A mother in the U.K. is looking for answers after her daughter died of undiagnosed stomach cancer. This followed months of profuse vomiting to which the doctors said that her daughter merely wanted to be thin.
Georgia Marrison, 18, began to regularly vomit a few months before she died. Medical professionals believed she was suffering from severe anemia and prescribed her iron tablets, Daily Mail reports.
One doctor brushed it off saying that she was vomiting on purpose to be “paper thin” like other teenage girls.
Georgia’s mother, Joanne, 51, insisted that doctors run more tests on her daughter. She was finally diagnosed with an aggressive form of stomach cancer in September, the very same day she was to move to the University of Sheffield to study English Literature.
By that time, the cancer had already spread to her eyes and ovaries.
She later died on November 11, 2014.
“I’m not saying that they could have saved Georgia because the cancer was so aggressive but she was ignored so many times and it was because she was a teenager,” Joanne told the Mirror. “This has to stop.”
Georgia’s symptoms began in May of last year. She reportedly felt tired and one day she noticed her eye was swelling up. When she went to go see a doctor though she was informed she had anemia.
“One doctor said to her ‘Georgia you are looking very pale and I know what you 18-year-old girls are like for wanting to look like stick insects,’” Joanne said.
Joanne says she hopes that her daughter’s death will help bring light to the health issues of teenagers.
“There is a Teenage Cancer Unit in Sheffield and that obviously means that it is on the increase,” said Joanne. “If GPs are just going to ignore the warning signs because someone is 18, 19, or 20 then their actions are wrong.”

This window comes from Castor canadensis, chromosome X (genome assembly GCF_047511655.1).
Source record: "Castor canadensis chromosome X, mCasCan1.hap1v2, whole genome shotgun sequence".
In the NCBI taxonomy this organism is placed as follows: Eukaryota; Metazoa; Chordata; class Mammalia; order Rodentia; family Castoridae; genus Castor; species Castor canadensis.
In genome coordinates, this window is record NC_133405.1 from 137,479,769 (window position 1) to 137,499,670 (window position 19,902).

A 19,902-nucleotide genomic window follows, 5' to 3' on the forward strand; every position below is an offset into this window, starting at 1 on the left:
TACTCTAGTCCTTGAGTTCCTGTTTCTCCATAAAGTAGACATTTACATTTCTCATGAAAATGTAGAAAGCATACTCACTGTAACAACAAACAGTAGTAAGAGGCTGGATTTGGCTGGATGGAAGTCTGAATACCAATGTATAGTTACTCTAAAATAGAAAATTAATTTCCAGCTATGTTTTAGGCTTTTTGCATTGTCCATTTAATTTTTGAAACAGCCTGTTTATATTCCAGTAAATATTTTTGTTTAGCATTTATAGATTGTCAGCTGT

Despite visiting doctors regularly, Georgia’s health continued to decline. She eventually lost nearly 30 pounds of weight, and once collapsed before seeing her doctor, Daily Mail reports.
“On one occasion she came home after a doctor’s appointment and said: ‘Why won’t nobody believe me?'” Joanne recounted.
Georgia was eventually taken to the Northern General Hospital in September. Later, she was transferred to the Royal Hallamshire Hospital, and doctors there discovered that she had meningitis, a rare side effect of the cancer.
“Georgia was amazing,” Joanne said. “She never caused any trouble and caused a wicked sense of humor. I used to hear parents always say that their children look up to them but I looked up to her, she was incredible.”
“She loved her music and two weeks before she died the cancer unit arranged for her to meet Paolo Nutini at Sheffield Arena,” she added. “He gave her a plectrum which she was buried with.”
Joanne, who has another daughter named Alex, 15, hopes that her daughter’s death will be an example to others.
“I want parents who have a daughter or son experiencing the same symptoms as Georgia to think ‘I need to go back to the doctor’s with my child,'” she said.
Photo Credit: The Mirror